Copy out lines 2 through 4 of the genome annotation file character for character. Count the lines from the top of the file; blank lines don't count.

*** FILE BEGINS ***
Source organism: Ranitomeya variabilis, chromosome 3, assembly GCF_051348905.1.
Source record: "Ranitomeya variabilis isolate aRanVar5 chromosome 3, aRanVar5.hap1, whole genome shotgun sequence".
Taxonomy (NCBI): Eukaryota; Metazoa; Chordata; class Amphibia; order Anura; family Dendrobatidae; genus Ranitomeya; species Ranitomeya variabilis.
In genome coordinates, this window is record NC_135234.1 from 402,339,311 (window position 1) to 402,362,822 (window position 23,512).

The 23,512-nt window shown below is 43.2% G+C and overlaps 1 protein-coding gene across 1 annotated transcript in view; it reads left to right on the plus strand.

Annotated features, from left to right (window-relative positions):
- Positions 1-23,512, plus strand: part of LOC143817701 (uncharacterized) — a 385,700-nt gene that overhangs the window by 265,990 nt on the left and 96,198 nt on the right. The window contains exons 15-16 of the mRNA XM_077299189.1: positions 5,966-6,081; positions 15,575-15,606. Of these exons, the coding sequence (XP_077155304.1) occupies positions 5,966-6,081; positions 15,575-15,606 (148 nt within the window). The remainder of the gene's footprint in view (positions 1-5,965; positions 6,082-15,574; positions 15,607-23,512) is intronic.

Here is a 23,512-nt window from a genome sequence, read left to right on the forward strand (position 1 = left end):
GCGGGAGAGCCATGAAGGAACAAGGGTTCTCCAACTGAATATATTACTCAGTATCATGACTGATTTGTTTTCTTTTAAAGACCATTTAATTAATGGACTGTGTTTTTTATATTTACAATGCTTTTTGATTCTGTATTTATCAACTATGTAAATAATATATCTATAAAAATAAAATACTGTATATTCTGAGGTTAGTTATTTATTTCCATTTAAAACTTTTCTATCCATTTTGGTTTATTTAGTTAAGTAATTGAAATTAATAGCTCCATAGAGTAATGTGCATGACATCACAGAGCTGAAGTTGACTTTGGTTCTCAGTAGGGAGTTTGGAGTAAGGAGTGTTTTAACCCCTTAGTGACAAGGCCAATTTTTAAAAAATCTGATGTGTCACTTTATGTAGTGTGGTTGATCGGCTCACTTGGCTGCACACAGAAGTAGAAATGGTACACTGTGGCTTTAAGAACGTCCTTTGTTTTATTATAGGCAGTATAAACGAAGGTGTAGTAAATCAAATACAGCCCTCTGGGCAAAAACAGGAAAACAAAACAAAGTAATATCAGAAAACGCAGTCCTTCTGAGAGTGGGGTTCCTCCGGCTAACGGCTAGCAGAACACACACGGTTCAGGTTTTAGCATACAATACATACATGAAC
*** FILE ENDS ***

Source record: "Ranitomeya variabilis isolate aRanVar5 chromosome 3, aRanVar5.hap1, whole genome shotgun sequence".
Taxonomy (NCBI): Eukaryota; Metazoa; Chordata; class Amphibia; order Anura; family Dendrobatidae; genus Ranitomeya; species Ranitomeya variabilis.
In genome coordinates, this window is record NC_135234.1 from 402,339,311 (window position 1) to 402,362,822 (window position 23,512).